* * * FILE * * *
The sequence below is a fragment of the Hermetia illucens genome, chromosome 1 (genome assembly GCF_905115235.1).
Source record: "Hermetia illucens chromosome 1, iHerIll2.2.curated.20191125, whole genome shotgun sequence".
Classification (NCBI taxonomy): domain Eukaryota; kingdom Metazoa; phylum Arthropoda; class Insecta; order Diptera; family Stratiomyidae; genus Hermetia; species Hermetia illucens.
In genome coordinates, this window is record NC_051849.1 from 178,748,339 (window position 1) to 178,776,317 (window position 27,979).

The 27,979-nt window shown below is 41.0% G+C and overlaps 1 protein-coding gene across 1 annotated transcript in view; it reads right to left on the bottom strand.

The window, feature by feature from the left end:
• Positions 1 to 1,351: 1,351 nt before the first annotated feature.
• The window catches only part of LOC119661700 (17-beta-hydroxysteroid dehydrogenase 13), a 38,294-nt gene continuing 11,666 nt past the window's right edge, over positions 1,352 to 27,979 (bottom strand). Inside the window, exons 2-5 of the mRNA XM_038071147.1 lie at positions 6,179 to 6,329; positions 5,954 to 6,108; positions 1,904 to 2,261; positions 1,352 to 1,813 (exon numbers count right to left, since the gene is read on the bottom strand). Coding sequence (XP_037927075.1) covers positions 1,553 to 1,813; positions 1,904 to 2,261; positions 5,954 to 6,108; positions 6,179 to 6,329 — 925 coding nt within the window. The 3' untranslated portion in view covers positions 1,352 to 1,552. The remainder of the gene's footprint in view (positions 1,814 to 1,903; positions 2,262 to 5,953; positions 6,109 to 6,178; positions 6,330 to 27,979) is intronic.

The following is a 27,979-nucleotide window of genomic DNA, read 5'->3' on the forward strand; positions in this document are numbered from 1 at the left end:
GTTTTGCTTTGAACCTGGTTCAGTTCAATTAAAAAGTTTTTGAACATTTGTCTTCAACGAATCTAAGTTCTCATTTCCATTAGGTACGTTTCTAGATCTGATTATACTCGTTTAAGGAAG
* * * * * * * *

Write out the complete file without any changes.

The sequence below is a fragment of the Hermetia illucens genome, chromosome 1 (genome assembly GCF_905115235.1).
Source record: "Hermetia illucens chromosome 1, iHerIll2.2.curated.20191125, whole genome shotgun sequence".
Classification (NCBI taxonomy): domain Eukaryota; kingdom Metazoa; phylum Arthropoda; class Insecta; order Diptera; family Stratiomyidae; genus Hermetia; species Hermetia illucens.
In genome coordinates, this window is record NC_051849.1 from 178,748,339 (window position 1) to 178,776,317 (window position 27,979).

The 27,979-nt window shown below is 41.0% G+C and overlaps 1 protein-coding gene across 1 annotated transcript in view; it reads right to left on the bottom strand.

The window, feature by feature from the left end:
• Positions 1 to 1,351: 1,351 nt before the first annotated feature.
• The window catches only part of LOC119661700 (17-beta-hydroxysteroid dehydrogenase 13), a 38,294-nt gene continuing 11,666 nt past the window's right edge, over positions 1,352 to 27,979 (bottom strand). Inside the window, exons 2-5 of the mRNA XM_038071147.1 lie at positions 6,179 to 6,329; positions 5,954 to 6,108; positions 1,904 to 2,261; positions 1,352 to 1,813 (exon numbers count right to left, since the gene is read on the bottom strand). Coding sequence (XP_037927075.1) covers positions 1,553 to 1,813; positions 1,904 to 2,261; positions 5,954 to 6,108; positions 6,179 to 6,329 — 925 coding nt within the window. The 3' untranslated portion in view covers positions 1,352 to 1,552. The remainder of the gene's footprint in view (positions 1,814 to 1,903; positions 2,262 to 5,953; positions 6,109 to 6,178; positions 6,330 to 27,979) is intronic.

The following is a 27,979-nucleotide window of genomic DNA, read 5'->3' on the forward strand; positions in this document are numbered from 1 at the left end:
GTTTTGCTTTGAACCTGGTTCAGTTCAATTAAAAAGTTTTTGAACATTTGTCTTCAACGAATCTAAGTTCTCATTTCCATTAGGTACGTTTCTAGATCTGATTATACTCGTTTAAGGAAG